The Olmec Engima: An Ancient Mexican Civilization

A mask of jadeite from the Olmec civilization of the Gulf coast, Mesoamerica, 900-500 BCE. Provenance: Rio Pesquero, Mexico. / Photo by Mary Harrsch, Flickr, Dallas Museum of Art The Olmec civilization presents something of a mystery, indeed, we do not even know what they called themselves. By Mark Cartwright / 04.04.2018 Historian The mysterious Olmec civilization, located[…]

Native American Art and Architecture before 1300 CE

Basketry bowl with checkerboard and arrow head motif / Mint Museum Edited by Matthew A. McIntosh / 04.25.2018 Historian Brewminate Editor-in-Chief 1 – The New World 1.1 – Introduction Indigenous visual arts traditions in the Americas span thousands of years, representing cultures from Mesoamerica to the Arctic. The New World refers to the western hemisphere,[…]

Where Is Yucatan? Julius Shulman at Chichen Itza in 1956

One of Julius Shulman’s views of Chichen Itza with a Chac Mool in the foreground. Julius Shulman photography archive. The Getty Research Institute, 2004.R.10 The power of the modern Californian lifestyle to assimilate difference By Dr. Robert J. Kett / 01.12.2015 Emerging Curator, Canadian Centre for Architecture and Curatorial Assistant of Architecture + Design San[…]

Hurtling Back through Time – Harvard Wintersession Course and the Atlatl (Spear Thrower)

During Wintersession, students learn to make and use the technology that revolutionized human life. The atlatl, or spear-thrower, is a 10,000-year-old tool developed independently across the globe by cultures from the Arctic to New Zealand. The workshop takes place in the Peabody Museum at Harvard University. Andrew Majewski (pictured), the workshop instructor, demonstrates how to[…]

What do “Pre-Columbian” and “Mesoamerica” Mean?

The routes of the four Voyages of Christopher Columbus, 1492-1504 to the Caribbean Islands and the coast of Central America (image: CC BY-SA 3.0) By Dr. Maya Jiménez / 08.19.2016 Adjunct Assistant Professor of Art History Borough of Manhattan Community College What does “pre-Columbian” mean? The original inhabitants of the Americas traveled across what is now known as the Bering Strait,[…]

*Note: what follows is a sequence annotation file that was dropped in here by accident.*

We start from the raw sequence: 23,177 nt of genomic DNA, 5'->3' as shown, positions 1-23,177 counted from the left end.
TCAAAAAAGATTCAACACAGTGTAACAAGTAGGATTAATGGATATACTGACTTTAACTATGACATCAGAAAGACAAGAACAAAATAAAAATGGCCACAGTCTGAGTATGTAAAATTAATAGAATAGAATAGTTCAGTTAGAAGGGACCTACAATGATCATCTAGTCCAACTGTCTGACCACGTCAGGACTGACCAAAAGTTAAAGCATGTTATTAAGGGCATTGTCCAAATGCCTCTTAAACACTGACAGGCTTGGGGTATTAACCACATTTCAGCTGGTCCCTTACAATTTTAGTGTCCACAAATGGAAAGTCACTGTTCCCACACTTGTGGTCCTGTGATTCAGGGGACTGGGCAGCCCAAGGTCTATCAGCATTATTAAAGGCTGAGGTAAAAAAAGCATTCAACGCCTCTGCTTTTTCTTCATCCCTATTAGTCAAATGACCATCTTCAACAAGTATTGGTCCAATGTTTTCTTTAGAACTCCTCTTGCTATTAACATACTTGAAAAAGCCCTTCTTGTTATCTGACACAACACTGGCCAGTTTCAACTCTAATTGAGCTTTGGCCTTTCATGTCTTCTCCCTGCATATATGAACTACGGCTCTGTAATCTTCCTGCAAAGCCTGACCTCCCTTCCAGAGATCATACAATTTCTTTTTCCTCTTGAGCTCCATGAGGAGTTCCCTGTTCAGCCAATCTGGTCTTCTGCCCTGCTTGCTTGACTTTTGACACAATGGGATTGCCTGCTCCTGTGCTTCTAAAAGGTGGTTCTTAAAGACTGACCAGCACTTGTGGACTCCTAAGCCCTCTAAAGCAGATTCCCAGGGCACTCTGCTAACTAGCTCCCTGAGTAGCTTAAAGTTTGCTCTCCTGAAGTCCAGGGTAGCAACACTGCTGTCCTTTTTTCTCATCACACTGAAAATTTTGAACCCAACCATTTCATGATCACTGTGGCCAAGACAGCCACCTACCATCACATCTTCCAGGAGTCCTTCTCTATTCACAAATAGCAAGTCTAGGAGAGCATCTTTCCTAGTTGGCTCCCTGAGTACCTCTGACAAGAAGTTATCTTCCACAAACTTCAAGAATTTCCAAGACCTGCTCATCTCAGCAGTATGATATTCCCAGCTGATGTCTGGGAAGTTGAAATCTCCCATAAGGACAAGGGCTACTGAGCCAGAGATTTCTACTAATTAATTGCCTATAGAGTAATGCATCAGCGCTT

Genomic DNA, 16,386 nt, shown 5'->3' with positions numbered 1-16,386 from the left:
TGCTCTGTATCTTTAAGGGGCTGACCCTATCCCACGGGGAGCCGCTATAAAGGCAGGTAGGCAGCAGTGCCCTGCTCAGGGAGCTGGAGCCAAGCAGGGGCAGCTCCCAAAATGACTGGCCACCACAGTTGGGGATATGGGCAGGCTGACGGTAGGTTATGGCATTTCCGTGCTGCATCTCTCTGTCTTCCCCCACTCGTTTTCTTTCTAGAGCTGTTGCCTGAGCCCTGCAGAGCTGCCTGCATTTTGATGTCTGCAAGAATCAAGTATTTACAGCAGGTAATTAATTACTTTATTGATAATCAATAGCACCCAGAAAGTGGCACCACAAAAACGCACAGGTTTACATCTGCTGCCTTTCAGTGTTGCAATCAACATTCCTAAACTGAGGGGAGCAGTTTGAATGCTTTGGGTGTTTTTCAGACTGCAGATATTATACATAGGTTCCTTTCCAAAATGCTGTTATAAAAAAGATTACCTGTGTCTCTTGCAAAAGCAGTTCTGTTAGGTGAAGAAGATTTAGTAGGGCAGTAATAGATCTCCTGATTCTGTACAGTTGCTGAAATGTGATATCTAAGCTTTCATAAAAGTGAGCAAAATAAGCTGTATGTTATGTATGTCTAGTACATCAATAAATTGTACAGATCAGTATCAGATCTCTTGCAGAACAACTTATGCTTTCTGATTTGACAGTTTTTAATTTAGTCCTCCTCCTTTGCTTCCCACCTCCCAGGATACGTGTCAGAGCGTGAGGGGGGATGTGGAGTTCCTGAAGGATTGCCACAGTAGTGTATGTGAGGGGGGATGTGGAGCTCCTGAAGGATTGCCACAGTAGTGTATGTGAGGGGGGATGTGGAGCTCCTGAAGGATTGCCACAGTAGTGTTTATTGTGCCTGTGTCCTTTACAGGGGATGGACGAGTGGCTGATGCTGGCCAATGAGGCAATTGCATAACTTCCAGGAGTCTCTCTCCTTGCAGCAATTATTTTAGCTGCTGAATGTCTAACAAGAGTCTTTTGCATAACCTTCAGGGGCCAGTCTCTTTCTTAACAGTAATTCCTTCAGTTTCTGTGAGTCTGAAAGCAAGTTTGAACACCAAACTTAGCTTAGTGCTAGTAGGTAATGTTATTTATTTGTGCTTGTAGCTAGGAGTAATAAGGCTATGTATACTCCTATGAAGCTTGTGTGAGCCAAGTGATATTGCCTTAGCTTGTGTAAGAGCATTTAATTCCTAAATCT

Brief Encounters with Jean-Frédéric Maximilien de Waldeck

Engraving by Jean-Frédéric de Waldeck, featured in Monuments anciens du Mexique. Palenqué et autres ruines de l’ancienne civilisation du Mexique (1866). Note the lions, not known for their presence in the pre-Columbian Americas  / National Library of France Not a lot concerning the artist, erotic publisher, explorer, and general enigma Count de Waldeck can be taken at[…]

Introduction to Andean Cultures

Inka ruins, Písac, Peru (photo: Chensiyuan, CC BY-SA 3.0) By Dr. Sarahh Scher / 10.06.2017 Visiting Lecturer in Art History Salem State University A land of contrasts “The Andes” can refer to the mountain range that stretches along the west coast of South America, but is also used to refer to a broader geographic area that includes the[…]

Mesoamerica: An Introduction

Map of Mesoamerica, with the borders of modern countries By Dr. Lauren Kilroy-Ewbank / 09.12.2017 Assistant Professor of Art History Pepperdine University Avocado, tomato, and chocolate. You are likely familiar with at least some of these food items. Did you know that they all originally come from Mexico, and are all based on Nahuatl words (ahuacatl, tomatl, and chocolatl)[…]

Introduction to the Inka

Along the Inka road system or Qhapaq Ñan today, Pucará del Aconquija, Argentina (photo: Ministerio de Cultura de la Nación Argentina, CC BY-SA 2.0) By Dr. Sarahh Scher / 09.15.2017 Visiting Lecturer in Art History Salem State University An Empire of Roads—and Cords Map of the Qhapaq Ñan (Inka road system) (map: Manco Capac, CC BY-SA 3.0)[…]